Within this project a Concept Demonstrator (CD) was developed to track GNSS in harsh environments.
BLIND GNSS Software Receiver Tool for Field Test Assessment in Harsh Environments (ESA)
Exploiting navigation signals of opportunity (SoO) with unknown code chip or symbol sequences is essential for the early assessment of new techniques specifically designed for those signals and for the exploitation of signals with unknown signal/coding structures.
Within this project a Concept Demonstrator (CD), based on low-cost software-defined-radio (SDR) platforms and commercial off-the-shelf (COTS) components was developed in order to investigate the technical opportunities, especially with high-order BOC signals.
BLIND recovery of unknown code chip sequences
While there are two possibilities to achieve a sufficient signal-to-noise ratio to allow a blind recovery of unknown code chip sequences or symbol sequences – the use of a high gain dish antenna or the use of an antenna array with many antennas – the project consortium voted for the latter solution considering the requirement to track 5 different satellites at the same time.
The so-called “Antenna Platform – AP” was developed consisting of an array with 40 identical commercial low-cost navigation antennas connected to 20 dual-channel low-cost SDRs and 20 low-cost PCs for data storage. All the loosely synchronized data are collected in a single database and jointly synchronised and processed by a software tool especially designed to recover unknown code chip sequences (“Blind Sequence Generator – BSG”) running on a high-end PC with a 32-core CPU. The system was designed in a way that the chip error rate is sufficiently low for the encrypted GNSS services of GPS, BeiDou and consequently also for Galileo – provided the satellites are above a certain minimum elevation. Finally, an existing GNSS software receiver was upgraded in order to implement hybrid (open signals together with SoO) PVT solutions of the signals acquired with a “Receiver Platform – RP” consisting of 4 commercial low-cost antennas whose signals are recorded by a sampling platform similar to that used within the AP but in a mobile case and an additional mass-market receiver with antenna.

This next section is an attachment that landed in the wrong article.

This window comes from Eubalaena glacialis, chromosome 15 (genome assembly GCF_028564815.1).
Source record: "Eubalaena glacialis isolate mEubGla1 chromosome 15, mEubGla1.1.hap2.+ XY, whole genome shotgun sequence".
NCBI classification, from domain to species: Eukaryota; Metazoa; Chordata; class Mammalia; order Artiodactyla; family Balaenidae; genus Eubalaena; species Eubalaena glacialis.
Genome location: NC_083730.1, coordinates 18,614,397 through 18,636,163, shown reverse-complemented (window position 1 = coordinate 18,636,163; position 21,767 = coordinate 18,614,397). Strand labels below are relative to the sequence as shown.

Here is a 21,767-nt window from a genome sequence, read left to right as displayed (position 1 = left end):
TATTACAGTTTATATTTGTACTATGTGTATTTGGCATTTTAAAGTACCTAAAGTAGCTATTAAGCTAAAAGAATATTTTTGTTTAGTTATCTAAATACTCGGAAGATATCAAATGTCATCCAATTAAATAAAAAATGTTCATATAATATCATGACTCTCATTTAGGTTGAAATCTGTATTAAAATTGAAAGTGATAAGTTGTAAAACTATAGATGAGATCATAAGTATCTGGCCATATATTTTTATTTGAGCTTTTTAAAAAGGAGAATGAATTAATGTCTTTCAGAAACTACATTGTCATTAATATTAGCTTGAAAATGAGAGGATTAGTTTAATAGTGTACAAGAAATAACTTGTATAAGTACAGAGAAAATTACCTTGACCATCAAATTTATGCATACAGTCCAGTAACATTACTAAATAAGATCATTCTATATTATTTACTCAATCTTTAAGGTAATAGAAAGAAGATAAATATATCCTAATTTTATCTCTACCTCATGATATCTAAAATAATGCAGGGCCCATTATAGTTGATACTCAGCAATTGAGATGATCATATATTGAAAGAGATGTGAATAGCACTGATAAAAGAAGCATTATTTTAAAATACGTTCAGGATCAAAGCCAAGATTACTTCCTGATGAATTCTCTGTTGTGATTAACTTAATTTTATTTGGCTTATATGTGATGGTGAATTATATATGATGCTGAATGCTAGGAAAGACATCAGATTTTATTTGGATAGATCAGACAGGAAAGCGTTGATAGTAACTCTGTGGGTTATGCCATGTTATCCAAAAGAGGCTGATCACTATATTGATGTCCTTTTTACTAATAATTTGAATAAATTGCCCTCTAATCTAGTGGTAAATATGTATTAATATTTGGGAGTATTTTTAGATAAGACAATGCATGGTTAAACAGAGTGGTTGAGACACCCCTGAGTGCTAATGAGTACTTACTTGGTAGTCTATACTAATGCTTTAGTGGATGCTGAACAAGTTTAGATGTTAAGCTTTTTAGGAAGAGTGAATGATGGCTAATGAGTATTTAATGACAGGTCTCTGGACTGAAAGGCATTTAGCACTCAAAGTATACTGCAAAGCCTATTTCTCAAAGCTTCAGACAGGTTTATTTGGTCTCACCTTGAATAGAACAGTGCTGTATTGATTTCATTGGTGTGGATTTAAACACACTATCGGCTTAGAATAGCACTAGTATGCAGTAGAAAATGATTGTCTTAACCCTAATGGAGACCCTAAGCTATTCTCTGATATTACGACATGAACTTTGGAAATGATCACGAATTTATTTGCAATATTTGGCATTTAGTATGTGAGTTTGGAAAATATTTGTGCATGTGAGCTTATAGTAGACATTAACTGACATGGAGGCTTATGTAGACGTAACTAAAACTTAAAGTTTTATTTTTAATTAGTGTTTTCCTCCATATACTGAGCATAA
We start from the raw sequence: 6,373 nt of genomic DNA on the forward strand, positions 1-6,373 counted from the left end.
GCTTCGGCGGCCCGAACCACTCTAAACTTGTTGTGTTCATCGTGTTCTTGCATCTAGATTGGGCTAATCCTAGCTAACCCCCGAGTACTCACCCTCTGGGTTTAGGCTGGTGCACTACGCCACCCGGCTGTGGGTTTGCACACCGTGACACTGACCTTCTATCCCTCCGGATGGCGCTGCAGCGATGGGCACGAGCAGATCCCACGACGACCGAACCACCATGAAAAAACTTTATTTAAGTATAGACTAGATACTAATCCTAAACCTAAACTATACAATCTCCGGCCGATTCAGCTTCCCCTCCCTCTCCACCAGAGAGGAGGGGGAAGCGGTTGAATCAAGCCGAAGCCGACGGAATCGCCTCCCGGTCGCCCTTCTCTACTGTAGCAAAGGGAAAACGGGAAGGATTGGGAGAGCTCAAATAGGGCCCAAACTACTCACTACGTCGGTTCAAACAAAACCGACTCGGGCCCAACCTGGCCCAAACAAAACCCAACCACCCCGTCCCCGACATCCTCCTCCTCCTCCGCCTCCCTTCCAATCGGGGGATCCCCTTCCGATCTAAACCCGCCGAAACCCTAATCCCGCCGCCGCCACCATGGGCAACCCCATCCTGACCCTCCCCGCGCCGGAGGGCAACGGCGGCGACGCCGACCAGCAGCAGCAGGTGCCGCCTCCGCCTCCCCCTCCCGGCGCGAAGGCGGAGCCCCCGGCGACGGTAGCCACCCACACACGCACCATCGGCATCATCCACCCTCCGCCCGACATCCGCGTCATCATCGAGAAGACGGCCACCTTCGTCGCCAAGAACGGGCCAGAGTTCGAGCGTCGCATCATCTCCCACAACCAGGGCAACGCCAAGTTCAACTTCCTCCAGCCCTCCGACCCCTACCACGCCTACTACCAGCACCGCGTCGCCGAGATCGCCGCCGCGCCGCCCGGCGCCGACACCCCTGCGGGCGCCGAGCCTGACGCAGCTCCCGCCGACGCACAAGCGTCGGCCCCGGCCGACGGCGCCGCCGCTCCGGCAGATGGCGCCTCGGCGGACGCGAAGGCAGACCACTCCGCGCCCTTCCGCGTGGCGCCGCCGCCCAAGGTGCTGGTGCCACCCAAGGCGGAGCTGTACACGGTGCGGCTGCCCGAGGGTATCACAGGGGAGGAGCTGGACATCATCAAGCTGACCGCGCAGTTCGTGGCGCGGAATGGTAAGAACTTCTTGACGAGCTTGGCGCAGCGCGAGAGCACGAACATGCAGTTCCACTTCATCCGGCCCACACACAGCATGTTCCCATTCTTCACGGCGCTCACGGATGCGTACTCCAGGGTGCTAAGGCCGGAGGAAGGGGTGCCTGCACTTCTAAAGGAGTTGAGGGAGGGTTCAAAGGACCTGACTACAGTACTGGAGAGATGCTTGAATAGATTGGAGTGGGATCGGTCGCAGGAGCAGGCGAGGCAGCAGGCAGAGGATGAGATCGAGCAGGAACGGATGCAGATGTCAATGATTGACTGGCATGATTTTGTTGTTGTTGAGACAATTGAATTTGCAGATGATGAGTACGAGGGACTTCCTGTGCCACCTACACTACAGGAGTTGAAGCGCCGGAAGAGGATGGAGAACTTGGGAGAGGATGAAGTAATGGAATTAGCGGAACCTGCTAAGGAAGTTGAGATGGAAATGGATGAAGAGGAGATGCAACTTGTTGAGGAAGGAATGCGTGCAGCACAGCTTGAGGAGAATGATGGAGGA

Future LEO broadcasting handled by the system
Algorithms and software were verified first with simulated signals, where it could be shown that the system works correctly. In the following numerous measurements, also the performance with the signals in-space – in particular the GPS M-Code – was proved. The full system was verified by cross-checking against signals acquired by a 2.4 m steerable dish antenna proving that the finally obtained tracking results (C/N0, code/carrier pseudorange, …) match the expectations. Possible future LEO navigation satellite systems broadcasting in L1 band most likely can also be handled by the system. For the exploitation of different frequency bands only the antennas and LNAs will need to be replaced. The results indicate that also for those other satellite systems reliable chip estimation can be performed and those signals can be acquired and tracked, e.g. for deeper understanding of higher order BOC modulation schemes.